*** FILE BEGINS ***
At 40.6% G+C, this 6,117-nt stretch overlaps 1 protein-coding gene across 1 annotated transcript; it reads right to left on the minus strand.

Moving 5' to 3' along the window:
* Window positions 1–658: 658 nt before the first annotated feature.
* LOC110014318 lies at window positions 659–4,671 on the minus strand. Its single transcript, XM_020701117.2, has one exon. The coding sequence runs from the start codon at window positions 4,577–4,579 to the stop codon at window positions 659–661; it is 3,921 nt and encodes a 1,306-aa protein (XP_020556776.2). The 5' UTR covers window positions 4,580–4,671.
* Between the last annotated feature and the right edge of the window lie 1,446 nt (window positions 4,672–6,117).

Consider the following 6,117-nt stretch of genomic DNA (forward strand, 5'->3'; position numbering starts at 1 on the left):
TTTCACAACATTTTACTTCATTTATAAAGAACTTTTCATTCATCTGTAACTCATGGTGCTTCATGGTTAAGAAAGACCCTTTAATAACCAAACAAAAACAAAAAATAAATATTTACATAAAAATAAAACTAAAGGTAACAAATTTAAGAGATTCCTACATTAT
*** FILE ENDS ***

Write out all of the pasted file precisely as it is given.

At 40.6% G+C, this 6,117-nt stretch overlaps 1 protein-coding gene across 1 annotated transcript; it reads right to left on the minus strand.

Moving 5' to 3' along the window:
* Window positions 1–658: 658 nt before the first annotated feature.
* LOC110014318 lies at window positions 659–4,671 on the minus strand. Its single transcript, XM_020701117.2, has one exon. The coding sequence runs from the start codon at window positions 4,577–4,579 to the stop codon at window positions 659–661; it is 3,921 nt and encodes a 1,306-aa protein (XP_020556776.2). The 5' UTR covers window positions 4,580–4,671.
* Between the last annotated feature and the right edge of the window lie 1,446 nt (window positions 4,672–6,117).

Consider the following 6,117-nt stretch of genomic DNA (forward strand, 5'->3'; position numbering starts at 1 on the left):
TTTCACAACATTTTACTTCATTTATAAAGAACTTTTCATTCATCTGTAACTCATGGTGCTTCATGGTTAAGAAAGACCCTTTAATAACCAAACAAAAACAAAAAATAAATATTTACATAAAAATAAAACTAAAGGTAACAAATTTAAGAGATTCCTACATTAT